Living an ‘Intentional Life’ Isn’t About Following Rules

In a new book called 'Cultivate,' author discusses God's grace — and how to find it and follow it more deliberately

Living a grace-filled, intentional life is not just about following a specific formula, author Lara Casey told LifeZette in an interview.

“Your path is going to be unique,” said Casey by phone. “We were each given a unique assignment here on this earth.”

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While living intentionally is vital especially in the spiritual realm, the challenge is how to do that amid the noise and chaos of daily existence.

A North Carolina-based wife and mother of three young children — one of whom is adopted — Casey guides readers in living purposefully. “The dreams God has for us become clear when we tune out the opinions of the world and pay close attention to His voice,” she says in her new book, “Cultivate: A Grace-Filled Guide to Growing an Intentional Life.”

There are many different ways “to grow what matters,” as the author’s own story makes clear. Over the past 2 1/2 years, Casey said God broke her down to build her back up. This changed the trajectory of her family life and it’s why she says the book is “really about surrender.”

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A lot was going on in her life, in the areas of relationships and parenting. “Two years ago, I was about to have a baby and wondered how I was going to be a mom to two,” Casey wrote in a recent Instagram post. “I went into it blindly, trusting we would just figure it out. I was a year behind in writing ‘Cultivate,’ and the direction of the book changed as many times as our lives did. Six months after Josh’s birth, we adopted Sarah. Life fell apart as we tried to keep it all together. I felt like a horrible mom. A useless leader. And you know what? I was. I was relying on my own strength — trying to get it all done, and the only thing that felt done was me. But in a scary experience that made me surrender in prayer — facing my weakness — something broke. It turns out that coming undone is part of coming alive.”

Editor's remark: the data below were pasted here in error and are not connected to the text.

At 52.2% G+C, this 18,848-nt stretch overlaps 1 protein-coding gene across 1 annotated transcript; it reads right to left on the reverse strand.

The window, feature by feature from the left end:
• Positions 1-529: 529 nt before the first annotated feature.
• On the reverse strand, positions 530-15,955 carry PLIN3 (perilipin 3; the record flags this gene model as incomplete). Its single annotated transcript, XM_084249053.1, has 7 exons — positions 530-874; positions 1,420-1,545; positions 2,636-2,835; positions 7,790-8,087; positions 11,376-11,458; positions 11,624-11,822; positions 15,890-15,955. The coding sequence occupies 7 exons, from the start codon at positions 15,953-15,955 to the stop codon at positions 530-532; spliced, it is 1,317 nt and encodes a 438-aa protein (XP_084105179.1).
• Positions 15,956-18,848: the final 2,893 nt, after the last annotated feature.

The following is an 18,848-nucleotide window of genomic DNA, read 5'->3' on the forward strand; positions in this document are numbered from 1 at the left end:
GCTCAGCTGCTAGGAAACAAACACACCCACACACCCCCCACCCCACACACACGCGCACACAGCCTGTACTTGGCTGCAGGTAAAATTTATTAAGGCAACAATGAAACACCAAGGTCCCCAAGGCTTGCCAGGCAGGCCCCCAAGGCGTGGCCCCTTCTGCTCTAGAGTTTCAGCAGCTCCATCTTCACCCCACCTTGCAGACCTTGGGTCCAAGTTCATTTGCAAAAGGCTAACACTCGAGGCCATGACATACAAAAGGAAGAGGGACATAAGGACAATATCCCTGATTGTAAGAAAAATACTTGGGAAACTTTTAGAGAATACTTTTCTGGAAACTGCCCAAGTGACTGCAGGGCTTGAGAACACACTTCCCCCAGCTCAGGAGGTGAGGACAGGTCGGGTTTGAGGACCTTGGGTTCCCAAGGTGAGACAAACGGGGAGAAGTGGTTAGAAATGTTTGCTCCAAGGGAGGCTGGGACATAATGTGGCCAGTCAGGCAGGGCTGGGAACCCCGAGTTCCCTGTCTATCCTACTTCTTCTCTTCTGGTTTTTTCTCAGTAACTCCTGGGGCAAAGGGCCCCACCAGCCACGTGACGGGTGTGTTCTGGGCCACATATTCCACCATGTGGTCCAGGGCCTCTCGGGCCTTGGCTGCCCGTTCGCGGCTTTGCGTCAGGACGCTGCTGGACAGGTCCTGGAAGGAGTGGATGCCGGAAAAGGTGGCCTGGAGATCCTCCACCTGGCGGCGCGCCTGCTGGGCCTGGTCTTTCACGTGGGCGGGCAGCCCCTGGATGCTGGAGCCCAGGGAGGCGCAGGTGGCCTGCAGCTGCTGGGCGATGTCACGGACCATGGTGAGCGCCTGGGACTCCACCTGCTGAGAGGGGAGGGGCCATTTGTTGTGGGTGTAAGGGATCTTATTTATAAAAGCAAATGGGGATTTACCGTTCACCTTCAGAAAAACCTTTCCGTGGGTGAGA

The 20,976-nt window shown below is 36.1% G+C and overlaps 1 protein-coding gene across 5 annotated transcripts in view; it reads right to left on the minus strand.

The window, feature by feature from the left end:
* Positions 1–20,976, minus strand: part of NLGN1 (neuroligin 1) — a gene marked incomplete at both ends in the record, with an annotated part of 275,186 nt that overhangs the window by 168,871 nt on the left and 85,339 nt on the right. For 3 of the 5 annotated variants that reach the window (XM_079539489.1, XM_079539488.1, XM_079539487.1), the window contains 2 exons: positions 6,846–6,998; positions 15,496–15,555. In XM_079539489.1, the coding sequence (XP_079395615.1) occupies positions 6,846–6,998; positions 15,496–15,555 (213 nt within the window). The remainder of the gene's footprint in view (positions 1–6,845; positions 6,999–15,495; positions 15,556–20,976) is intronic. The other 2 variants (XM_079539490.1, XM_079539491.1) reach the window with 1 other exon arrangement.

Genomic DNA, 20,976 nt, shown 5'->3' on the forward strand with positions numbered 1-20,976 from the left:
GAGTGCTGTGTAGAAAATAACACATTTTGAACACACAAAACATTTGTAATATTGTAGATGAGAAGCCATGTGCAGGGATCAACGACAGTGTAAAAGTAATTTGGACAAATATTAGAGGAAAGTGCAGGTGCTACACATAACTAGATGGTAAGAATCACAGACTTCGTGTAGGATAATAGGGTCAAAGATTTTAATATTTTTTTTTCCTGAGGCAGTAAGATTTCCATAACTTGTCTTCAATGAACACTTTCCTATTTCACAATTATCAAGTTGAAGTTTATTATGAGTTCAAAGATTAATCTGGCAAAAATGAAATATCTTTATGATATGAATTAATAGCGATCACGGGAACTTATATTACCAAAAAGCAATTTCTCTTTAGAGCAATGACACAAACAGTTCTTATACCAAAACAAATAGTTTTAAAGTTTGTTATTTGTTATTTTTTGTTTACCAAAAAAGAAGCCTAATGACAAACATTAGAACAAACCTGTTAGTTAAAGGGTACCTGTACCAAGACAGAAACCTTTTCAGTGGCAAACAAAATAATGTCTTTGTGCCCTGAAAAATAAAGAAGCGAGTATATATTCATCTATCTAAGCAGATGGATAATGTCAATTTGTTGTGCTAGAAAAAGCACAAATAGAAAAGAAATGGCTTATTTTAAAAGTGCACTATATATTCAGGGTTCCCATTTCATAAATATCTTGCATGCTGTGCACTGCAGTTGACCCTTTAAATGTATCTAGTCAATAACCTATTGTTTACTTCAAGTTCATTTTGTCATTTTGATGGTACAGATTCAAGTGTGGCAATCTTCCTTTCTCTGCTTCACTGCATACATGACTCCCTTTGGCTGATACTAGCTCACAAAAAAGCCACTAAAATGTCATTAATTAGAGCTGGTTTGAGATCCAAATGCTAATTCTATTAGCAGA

Trusting in God often provides strength we didn’t even know we had.

“There are many lessons God has taught me in my garden and parallels to life that have literally sprouted out of the ground and showed me a lot of His truths,” said Casey. Her book contains practical tips, particularly aimed at women, for “flourishing.”

“We are fed a lot of lies, and it’s easy to get distracted,” she added. “In the book, I confront the 10 most common lies that we, as women, tend to believe. Some examples are: We have to do it all. We have to know the path ahead and all the plans ahead before we step forward. Another lie is: Waiting is not good or productive.”

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“Too often, we unknowingly dream everyone else’s dreams. We feel pressured to chase after what’s expected, what’s comfortable, what appears to be fulfilling to someone else, and what can fit neatly into a box with a bow on top,” she writes in the book. “But you were not made for a box, my friend.”

God’s grace is a key ingredient — a “transforming grace” that motivates the author on a daily basis and can motivate others as well. “Women especially believe that we have to do things fast, that we need to get to the finish line yesterday,” she told LifeZette. “It’s OK to grow slowly. When you’re just beginning a goal you want to accomplish … it’s about progress, not perfection.”

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Everyone needs “periods of rest and renewal. We need periods of hard work and exercise as well … We even need to ’embrace awkward,'” she notes in the book.

“Taking big leaps of faith, embracing the awkward (lots of awkward!), and putting myself out there … with others has changed my family.”

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